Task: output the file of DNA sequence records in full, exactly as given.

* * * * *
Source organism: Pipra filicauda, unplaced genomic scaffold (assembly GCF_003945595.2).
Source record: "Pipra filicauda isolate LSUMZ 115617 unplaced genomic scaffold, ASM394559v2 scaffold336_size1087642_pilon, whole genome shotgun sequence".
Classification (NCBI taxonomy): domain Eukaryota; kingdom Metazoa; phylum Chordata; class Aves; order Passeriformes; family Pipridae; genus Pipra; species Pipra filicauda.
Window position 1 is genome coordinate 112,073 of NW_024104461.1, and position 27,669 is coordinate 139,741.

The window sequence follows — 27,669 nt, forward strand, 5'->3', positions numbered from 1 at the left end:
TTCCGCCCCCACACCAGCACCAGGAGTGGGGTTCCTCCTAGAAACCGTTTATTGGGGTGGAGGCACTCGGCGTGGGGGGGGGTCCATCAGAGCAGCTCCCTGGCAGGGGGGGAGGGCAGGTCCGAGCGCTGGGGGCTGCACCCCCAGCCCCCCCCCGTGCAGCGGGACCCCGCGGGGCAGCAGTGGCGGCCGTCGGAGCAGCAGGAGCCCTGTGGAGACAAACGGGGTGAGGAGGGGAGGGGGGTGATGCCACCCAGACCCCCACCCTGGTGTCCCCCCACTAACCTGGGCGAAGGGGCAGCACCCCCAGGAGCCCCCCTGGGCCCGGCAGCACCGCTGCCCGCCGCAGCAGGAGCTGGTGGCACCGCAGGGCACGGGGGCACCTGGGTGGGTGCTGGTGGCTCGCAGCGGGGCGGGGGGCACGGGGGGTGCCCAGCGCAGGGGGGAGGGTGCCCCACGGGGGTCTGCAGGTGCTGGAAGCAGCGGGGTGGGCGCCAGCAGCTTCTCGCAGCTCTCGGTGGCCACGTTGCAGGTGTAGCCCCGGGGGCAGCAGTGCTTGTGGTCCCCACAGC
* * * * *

Source organism: Pipra filicauda, unplaced genomic scaffold (assembly GCF_003945595.2).
Source record: "Pipra filicauda isolate LSUMZ 115617 unplaced genomic scaffold, ASM394559v2 scaffold336_size1087642_pilon, whole genome shotgun sequence".
Classification (NCBI taxonomy): domain Eukaryota; kingdom Metazoa; phylum Chordata; class Aves; order Passeriformes; family Pipridae; genus Pipra; species Pipra filicauda.
Window position 1 is genome coordinate 112,073 of NW_024104461.1, and position 27,669 is coordinate 139,741.

The window sequence follows — 27,669 nt, forward strand, 5'->3', positions numbered from 1 at the left end:
TTCCGCCCCCACACCAGCACCAGGAGTGGGGTTCCTCCTAGAAACCGTTTATTGGGGTGGAGGCACTCGGCGTGGGGGGGGGTCCATCAGAGCAGCTCCCTGGCAGGGGGGGAGGGCAGGTCCGAGCGCTGGGGGCTGCACCCCCAGCCCCCCCCCGTGCAGCGGGACCCCGCGGGGCAGCAGTGGCGGCCGTCGGAGCAGCAGGAGCCCTGTGGAGACAAACGGGGTGAGGAGGGGAGGGGGGTGATGCCACCCAGACCCCCACCCTGGTGTCCCCCCACTAACCTGGGCGAAGGGGCAGCACCCCCAGGAGCCCCCCTGGGCCCGGCAGCACCGCTGCCCGCCGCAGCAGGAGCTGGTGGCACCGCAGGGCACGGGGGCACCTGGGTGGGTGCTGGTGGCTCGCAGCGGGGCGGGGGGCACGGGGGGTGCCCAGCGCAGGGGGGAGGGTGCCCCACGGGGGTCTGCAGGTGCTGGAAGCAGCGGGGTGGGCGCCAGCAGCTTCTCGCAGCTCTCGGTGGCCACGTTGCAGGTGTAGCCCCGGGGGCAGCAGTGCTTGTGGTCCCCACAGC